On the other hand, a morphological study carried out by Taylor and Cooley (1995), revealed that Aspidoscelis cozumela and A. maslini are the most variable species within the Aspidoscelis cozumela complex. Variability in A. maslini may be explained both by genetic differences produced via mutation (Manríquez–Morán, 2002) or environmental factors (Hernández–Gallegos et al., 2003). Neither option can be rejected, as populations genetically different from A. maslini are geographically isolated. In contrast, morphological variation in A. cozumela might be the result of small changes in environmental conditions within Cozumel Island. Several studies have shown that incubation temperatures (Flatt et al., 2001) and various other environmental factors (Sorci et al., 1996) can affect phenotypic and ecological characteristics of lizards. Moreover, field observations revealed that individuals inhabiting the beaches differ in color and size from lizards that occur in tropical forest (San Gervacio ruins; Fig. 1, SG). Individuals from tropical forests are longer and lighter in color than those from the beaches. Unfortunately, the tourist infrastructure of Cozumel Island has resulted in the disappearance of A. cozumela from the west side of the island (except around the airport; Figure 1, A) and therefore it was impossible to evaluate the complete genetic and morphological variability of this species.

Skin–grafting, like karyotypic (Manríquez–Morán et al., 2000) and mtDNA studies (Moritz et al., 1992; Manríquez–Morán, 2002), revealed that Aspidoscelis cozumela is an unisexual lizard originated from a single parthenogenetic female. However, unlike other uniparental species, A. cozumela is not a hybrid produced between 2 gonochoristic species, but a parthenogenetic species derived from a previously existing hybrid.

In the past few years many authors considered that it was not possible to demonstrate an independent origin between A. cozumela and A maslini, and proposed that these taxa were conspecific (Cole, 1985; Frost and Wright, 1988; Moritz et al., 1992; Hernández–Gallegos et al., 1998). However, existing evidence does not support that idea; the 2 parthenogenetic species are not product of the same hybridization event. Only the female that gave rise to A. maslini was produced by hybridization between A. angusticeps and A. deppii; A. cozumela was derived recently from a female from Puerto Morelos (Manríquez–Morán, 2002). Prior to 1995 Aspidoscelis maslini and A. cozumela were considered subspecies of A. cozumela (Fritts, 1969; Moritz et al., 1992). However, Taylor et al. (2005) have recently pointed out some reasons for rejecting this taxonomic arrangement: Karyotypic and mtDNA sequencing evidences suggest that A. cozumela is a mutational derivative of A. maslini (Manríquez–Morán, 2002), and this relationship might be ignored if A. maslini is viewed as a variant form of A. cozumela. Furthermore, these taxa show morphological differences comparable to those exhibited by A. maslini and A. rodecki, species that have originated through 2 independent hybridization events (Taylor and Cooley, 1995).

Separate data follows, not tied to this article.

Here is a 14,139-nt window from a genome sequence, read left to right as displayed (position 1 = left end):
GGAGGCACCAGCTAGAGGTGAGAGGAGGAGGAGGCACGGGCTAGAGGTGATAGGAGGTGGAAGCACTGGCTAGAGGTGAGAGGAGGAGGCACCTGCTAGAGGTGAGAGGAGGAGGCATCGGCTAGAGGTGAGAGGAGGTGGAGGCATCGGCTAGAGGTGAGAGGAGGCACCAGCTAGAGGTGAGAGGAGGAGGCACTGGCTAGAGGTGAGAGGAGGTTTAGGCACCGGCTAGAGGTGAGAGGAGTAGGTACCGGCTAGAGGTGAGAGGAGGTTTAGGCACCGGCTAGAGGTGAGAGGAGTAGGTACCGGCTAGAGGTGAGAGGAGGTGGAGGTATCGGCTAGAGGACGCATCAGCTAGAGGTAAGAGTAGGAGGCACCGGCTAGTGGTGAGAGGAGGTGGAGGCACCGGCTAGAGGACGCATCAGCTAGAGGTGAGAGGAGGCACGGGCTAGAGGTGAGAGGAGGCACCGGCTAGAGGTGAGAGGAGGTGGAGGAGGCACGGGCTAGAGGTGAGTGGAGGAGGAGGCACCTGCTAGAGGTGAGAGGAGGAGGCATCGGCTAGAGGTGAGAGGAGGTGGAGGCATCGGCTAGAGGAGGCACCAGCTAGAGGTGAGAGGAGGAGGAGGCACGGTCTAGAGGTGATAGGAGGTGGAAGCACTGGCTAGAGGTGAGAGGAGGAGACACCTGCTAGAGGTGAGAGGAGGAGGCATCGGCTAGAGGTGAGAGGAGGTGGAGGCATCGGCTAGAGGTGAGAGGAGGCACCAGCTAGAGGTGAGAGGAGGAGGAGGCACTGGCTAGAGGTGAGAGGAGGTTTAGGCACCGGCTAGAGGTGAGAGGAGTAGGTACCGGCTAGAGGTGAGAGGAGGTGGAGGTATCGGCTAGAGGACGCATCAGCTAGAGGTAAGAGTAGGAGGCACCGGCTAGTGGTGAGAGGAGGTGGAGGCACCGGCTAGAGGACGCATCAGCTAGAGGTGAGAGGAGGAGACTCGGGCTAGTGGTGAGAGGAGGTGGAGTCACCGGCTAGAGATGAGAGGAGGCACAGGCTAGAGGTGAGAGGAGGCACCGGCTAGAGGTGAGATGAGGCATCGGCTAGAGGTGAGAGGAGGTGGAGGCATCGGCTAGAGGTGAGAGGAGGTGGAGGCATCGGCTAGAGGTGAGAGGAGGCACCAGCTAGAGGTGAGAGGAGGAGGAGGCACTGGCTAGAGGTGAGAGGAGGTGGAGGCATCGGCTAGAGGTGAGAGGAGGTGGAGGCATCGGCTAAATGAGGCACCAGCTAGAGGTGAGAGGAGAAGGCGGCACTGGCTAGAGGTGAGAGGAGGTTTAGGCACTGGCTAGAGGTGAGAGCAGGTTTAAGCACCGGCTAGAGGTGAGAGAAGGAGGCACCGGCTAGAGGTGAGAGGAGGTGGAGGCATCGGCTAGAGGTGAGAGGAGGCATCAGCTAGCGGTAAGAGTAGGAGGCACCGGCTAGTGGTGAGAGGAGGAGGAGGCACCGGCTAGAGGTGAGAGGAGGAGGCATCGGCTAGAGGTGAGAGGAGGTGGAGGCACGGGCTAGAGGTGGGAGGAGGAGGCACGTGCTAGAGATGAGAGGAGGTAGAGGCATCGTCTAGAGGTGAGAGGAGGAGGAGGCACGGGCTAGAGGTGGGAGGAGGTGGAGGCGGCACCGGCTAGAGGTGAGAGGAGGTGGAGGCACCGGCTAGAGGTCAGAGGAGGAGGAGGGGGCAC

Genetic similarity has been considered as an indicator of coespecificity among parthenogenetic species; however, genetic change in the histocompatibility complex is not a requisite for speciation. Phenotypic variation and differential genetic expression produced by invasion to new environments can produce divergence and eventual speciation between 2 gonochoristic or parthenogenetic entities (West–Eberhard, 2005).



We thank DGAPA (project IN210594), DGEP–UNAM, CONACYT, PAEP–UNAM (projects 101315 and 201317) and Theodore Rooselvet Memorial Fund, for financial support and DGAPA–UNAM by the postdoctoral fellowship given to NLMM.